“Under the legislation and an LAP allows proximity provisions to sites such as schools or a church, this could force the closure of a pre-existing on or off-licence irrespective of whether it was well run or valued by the community.
“The legislation removes the parties ability to appeal Local Alcohol Policies (LAPs) to the Alcohol Regulatory Licensing Authority (ARLA) which will restrict the appeal rights in the community.
“This ignores the ability to challenge decisions that unduly impact trading rights or may not be based on evidence.”
Robert Brewer, Chief Executive of Spirits New Zealand calls the Bill “ill-conceived”, saying small businesses that hold an alcohol licence will have their livelihoods threatened.
“While we have always supported the measured and reasonable improvement of current alcohol laws the legislation passed today has the potential to undermine the value of thousands of businesses around New Zealand,” he says.
“Any business owner will tell you that if your ability to trade can suddenly be affected at the stroke of a pen, even after decades of investment and hard work, then the value of your business will be also be affected.”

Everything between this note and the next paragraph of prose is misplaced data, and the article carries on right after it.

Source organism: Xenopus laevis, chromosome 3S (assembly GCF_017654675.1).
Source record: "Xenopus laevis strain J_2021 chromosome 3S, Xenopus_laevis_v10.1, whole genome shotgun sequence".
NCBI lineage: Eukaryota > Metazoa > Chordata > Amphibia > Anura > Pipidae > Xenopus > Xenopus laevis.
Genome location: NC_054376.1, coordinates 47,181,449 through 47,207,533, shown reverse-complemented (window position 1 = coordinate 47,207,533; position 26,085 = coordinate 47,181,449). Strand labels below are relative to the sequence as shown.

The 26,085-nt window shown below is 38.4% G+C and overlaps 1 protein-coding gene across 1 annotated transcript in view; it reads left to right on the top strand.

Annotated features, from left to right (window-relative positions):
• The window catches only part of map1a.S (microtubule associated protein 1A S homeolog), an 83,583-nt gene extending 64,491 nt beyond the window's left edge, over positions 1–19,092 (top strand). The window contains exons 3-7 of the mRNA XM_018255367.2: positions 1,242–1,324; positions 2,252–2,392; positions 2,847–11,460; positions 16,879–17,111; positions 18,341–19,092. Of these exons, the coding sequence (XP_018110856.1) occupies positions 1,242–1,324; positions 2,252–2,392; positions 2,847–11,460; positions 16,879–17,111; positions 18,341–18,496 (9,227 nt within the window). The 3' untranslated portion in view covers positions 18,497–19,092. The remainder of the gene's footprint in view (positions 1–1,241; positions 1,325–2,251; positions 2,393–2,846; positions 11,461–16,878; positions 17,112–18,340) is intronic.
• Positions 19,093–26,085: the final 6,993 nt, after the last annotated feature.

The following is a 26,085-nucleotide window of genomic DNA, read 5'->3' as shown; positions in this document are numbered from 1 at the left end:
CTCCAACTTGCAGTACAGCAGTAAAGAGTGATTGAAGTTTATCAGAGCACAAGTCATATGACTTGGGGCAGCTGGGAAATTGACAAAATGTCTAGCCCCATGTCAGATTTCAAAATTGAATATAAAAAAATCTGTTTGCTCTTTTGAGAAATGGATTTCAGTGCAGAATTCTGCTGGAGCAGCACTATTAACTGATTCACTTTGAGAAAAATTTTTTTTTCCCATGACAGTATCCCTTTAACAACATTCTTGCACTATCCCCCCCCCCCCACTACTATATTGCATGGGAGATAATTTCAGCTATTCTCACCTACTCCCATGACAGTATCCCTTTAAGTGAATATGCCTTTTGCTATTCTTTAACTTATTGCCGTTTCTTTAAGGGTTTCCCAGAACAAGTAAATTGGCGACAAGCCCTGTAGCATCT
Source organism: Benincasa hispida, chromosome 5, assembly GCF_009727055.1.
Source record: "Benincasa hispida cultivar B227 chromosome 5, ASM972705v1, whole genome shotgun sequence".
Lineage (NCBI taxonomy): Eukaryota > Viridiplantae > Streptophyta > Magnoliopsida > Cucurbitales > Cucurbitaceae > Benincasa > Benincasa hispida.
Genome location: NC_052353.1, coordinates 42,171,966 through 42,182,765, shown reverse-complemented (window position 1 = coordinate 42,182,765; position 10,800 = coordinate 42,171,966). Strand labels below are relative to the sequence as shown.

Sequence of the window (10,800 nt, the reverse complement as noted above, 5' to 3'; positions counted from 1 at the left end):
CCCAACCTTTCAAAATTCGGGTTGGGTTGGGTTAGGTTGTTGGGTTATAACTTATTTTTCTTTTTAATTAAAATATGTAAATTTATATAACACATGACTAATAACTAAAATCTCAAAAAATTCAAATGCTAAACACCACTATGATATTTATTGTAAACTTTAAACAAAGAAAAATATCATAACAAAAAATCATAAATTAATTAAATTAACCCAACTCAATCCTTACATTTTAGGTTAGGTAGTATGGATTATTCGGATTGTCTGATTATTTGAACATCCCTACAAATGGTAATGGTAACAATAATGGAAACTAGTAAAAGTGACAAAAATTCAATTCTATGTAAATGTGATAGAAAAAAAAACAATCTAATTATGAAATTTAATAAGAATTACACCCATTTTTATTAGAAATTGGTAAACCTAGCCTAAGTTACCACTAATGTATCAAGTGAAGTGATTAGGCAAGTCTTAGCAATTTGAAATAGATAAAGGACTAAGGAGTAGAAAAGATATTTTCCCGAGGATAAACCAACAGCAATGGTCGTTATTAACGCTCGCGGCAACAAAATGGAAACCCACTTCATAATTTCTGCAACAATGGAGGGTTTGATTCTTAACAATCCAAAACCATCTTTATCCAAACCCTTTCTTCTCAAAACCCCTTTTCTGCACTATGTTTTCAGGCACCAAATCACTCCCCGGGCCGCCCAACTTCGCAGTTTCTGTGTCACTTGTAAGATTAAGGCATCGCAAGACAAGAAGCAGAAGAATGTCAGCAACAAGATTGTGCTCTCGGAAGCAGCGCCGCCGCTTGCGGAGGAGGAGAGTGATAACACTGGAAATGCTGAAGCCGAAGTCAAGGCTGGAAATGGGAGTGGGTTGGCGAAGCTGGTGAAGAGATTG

Brewer says the removal of the right to appeal a new or revised Local Alcohol Policy not only affects everyone – including the community – it also removes the right of anyone to challenge the legitimacy of what a Council might be proposing.
“Instead of focusing on harm reduction – the core purpose of our alcohol laws – the new Act has focused on processes that did not need fixing,” he says.
Dylan Firth, Executive Director. Brewers Association of New Zealand, says the Bill that has been rushed through at all stages.
“From being rushed to get through the first reading before the end of 2022 sitting year, where Ministry officials were unable to provide a full regulatory impact statement to the Minister and Cabinet on the proposed Bill prior to the decision by Cabinet to proceed, to the second reading, committee stages and third reading all being completed on the same day,” he says.